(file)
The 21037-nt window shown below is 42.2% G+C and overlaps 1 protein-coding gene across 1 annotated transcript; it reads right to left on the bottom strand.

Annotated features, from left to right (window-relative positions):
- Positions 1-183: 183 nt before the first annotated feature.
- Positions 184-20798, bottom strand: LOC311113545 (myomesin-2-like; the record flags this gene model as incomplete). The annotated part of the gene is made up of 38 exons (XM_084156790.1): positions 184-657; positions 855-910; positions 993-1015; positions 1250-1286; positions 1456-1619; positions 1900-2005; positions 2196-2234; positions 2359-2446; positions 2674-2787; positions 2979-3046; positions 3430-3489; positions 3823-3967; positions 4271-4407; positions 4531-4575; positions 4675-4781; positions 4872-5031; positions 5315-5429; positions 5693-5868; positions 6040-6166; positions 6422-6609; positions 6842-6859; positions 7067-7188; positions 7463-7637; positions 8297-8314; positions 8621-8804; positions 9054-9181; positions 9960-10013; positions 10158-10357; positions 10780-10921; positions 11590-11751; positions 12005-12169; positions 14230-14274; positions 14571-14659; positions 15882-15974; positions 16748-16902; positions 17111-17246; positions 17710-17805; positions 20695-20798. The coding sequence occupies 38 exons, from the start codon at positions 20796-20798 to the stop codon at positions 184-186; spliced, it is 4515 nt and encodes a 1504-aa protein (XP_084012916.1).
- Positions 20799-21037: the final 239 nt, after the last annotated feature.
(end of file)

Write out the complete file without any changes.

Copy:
The 21037-nt window shown below is 42.2% G+C and overlaps 1 protein-coding gene across 1 annotated transcript; it reads right to left on the bottom strand.

Annotated features, from left to right (window-relative positions):
- Positions 1-183: 183 nt before the first annotated feature.
- Positions 184-20798, bottom strand: LOC311113545 (myomesin-2-like; the record flags this gene model as incomplete). The annotated part of the gene is made up of 38 exons (XM_084156790.1): positions 184-657; positions 855-910; positions 993-1015; positions 1250-1286; positions 1456-1619; positions 1900-2005; positions 2196-2234; positions 2359-2446; positions 2674-2787; positions 2979-3046; positions 3430-3489; positions 3823-3967; positions 4271-4407; positions 4531-4575; positions 4675-4781; positions 4872-5031; positions 5315-5429; positions 5693-5868; positions 6040-6166; positions 6422-6609; positions 6842-6859; positions 7067-7188; positions 7463-7637; positions 8297-8314; positions 8621-8804; positions 9054-9181; positions 9960-10013; positions 10158-10357; positions 10780-10921; positions 11590-11751; positions 12005-12169; positions 14230-14274; positions 14571-14659; positions 15882-15974; positions 16748-16902; positions 17111-17246; positions 17710-17805; positions 20695-20798. The coding sequence occupies 38 exons, from the start codon at positions 20796-20798 to the stop codon at positions 184-186; spliced, it is 4515 nt and encodes a 1504-aa protein (XP_084012916.1).
- Positions 20799-21037: the final 239 nt, after the last annotated feature.